Molecular Geometry of Methane (CH4)
Methane (CH4) is the simplest of all organic compounds. It is composed of hydrocarbons, that is, carbon (C) and hydrogen (H) atoms.
The periodic table shows carbon in Group 14 and hydrogen in Group 1. Therefore, the number of valence electrons in carbon is 4, and that in hydrogen is one. Carbon requires four more electrons to complete its valence shell. Hydrogen requires one electron to acquire the electron configuration of its nearest inert gas neighbor, helium. Lewis structure is a pictorial representation of a molecule using dots and dashes. Dots represent lone pairs, and the dash indicates a bond. Since carbon has no lone pair, the CH4 molecule shows four single C-H bonds [1-4].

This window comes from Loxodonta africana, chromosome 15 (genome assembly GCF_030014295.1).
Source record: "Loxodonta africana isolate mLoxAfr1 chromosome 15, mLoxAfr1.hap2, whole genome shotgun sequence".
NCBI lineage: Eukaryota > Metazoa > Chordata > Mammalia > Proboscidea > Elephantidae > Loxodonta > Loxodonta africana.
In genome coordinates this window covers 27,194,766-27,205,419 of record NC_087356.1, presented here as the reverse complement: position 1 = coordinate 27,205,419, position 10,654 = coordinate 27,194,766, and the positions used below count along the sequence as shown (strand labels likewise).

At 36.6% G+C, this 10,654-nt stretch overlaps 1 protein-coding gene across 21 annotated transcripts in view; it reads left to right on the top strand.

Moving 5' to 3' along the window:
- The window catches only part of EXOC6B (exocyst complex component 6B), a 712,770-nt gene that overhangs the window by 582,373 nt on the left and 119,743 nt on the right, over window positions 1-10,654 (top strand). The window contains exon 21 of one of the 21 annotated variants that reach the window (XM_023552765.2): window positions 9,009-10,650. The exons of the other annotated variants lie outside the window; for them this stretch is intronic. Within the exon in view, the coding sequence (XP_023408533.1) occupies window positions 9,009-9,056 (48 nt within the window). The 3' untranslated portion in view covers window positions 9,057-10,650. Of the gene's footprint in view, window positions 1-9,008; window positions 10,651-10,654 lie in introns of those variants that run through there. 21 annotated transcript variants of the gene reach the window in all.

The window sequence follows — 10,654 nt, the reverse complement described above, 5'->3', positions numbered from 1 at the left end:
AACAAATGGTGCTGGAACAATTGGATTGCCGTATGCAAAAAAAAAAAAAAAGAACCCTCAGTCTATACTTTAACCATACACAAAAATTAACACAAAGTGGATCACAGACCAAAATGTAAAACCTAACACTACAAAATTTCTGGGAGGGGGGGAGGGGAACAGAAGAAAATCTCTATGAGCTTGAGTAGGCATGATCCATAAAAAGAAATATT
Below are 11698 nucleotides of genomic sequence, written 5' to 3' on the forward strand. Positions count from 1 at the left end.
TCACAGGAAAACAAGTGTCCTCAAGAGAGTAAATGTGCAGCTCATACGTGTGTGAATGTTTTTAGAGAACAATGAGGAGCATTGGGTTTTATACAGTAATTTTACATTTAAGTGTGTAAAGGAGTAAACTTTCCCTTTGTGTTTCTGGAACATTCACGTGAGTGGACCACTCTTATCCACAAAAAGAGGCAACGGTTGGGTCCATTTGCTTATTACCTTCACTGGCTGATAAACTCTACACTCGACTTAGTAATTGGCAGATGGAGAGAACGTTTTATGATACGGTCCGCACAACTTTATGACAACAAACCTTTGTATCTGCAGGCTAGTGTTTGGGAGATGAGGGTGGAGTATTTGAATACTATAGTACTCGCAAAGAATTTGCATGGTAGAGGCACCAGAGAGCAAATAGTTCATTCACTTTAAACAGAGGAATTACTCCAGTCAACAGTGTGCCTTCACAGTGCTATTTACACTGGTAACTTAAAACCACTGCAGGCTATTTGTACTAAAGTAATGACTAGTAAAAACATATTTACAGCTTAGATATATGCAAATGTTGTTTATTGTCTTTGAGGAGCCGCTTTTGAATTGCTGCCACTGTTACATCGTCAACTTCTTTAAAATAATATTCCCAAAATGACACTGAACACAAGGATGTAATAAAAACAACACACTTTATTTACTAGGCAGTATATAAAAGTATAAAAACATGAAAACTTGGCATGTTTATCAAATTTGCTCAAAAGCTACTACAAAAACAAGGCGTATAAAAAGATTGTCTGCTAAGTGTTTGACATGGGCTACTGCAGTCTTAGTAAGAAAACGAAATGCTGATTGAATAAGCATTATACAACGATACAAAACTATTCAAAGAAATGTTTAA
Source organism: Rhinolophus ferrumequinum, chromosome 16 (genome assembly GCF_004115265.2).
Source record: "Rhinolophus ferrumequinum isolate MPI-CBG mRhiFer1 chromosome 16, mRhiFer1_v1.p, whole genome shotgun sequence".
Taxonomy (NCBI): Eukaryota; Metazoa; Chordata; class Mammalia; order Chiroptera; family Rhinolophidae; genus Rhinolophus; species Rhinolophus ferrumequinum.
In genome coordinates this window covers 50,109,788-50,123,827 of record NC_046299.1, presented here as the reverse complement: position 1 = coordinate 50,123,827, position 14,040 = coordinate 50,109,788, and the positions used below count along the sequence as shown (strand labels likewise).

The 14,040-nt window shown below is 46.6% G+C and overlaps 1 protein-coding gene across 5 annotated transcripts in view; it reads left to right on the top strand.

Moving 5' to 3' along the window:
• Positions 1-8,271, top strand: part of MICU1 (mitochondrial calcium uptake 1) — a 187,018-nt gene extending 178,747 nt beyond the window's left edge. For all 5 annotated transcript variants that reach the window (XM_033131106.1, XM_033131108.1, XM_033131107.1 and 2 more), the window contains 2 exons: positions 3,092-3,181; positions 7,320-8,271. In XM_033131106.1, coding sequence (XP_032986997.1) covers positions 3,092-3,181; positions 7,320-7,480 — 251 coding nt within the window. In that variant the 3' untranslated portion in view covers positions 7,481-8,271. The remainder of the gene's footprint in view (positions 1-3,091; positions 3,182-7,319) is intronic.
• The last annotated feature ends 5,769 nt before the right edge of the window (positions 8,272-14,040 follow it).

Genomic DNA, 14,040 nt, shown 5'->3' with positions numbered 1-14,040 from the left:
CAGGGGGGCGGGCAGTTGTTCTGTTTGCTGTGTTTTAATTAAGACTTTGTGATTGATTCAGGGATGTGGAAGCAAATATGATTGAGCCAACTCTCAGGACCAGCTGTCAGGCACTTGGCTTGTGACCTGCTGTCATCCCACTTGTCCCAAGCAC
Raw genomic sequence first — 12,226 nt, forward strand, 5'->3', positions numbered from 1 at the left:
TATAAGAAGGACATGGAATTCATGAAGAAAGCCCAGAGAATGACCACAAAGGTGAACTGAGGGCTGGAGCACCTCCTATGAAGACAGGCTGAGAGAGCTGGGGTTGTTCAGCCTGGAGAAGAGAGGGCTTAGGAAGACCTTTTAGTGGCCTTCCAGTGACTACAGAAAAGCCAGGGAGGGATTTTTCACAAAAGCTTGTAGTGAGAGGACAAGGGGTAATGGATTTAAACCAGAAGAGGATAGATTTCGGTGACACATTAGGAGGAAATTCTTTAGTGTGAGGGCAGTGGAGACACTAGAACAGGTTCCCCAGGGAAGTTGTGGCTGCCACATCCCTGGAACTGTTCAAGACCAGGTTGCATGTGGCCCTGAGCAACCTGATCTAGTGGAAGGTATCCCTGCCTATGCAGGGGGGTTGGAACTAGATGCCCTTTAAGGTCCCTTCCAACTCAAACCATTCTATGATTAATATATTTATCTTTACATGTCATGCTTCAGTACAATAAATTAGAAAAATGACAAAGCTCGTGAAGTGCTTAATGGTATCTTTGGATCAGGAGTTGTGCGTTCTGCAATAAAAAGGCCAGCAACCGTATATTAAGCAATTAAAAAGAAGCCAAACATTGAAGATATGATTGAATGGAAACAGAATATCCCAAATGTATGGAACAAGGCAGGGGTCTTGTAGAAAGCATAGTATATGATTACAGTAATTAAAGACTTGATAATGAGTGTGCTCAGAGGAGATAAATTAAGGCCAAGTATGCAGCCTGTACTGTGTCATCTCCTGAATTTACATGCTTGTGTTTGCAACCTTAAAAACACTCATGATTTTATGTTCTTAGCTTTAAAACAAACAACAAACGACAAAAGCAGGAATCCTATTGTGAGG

VSEPR theory is an effective way of predicting the geometry of molecules. According to this theory, the bond electrons are positioned to have a minimum repulsive effect. As a result, a molecule having no lone pairs displays a tetrahedral molecular structure. The angle between the individual C-H bonds or the bond angle is 109.5°. Because there are no lone pairs, methane’s tetrahedral shape is not distorted. The molecular geometry and the electron geometry are the same. The VSEPR notation of methane is AX4.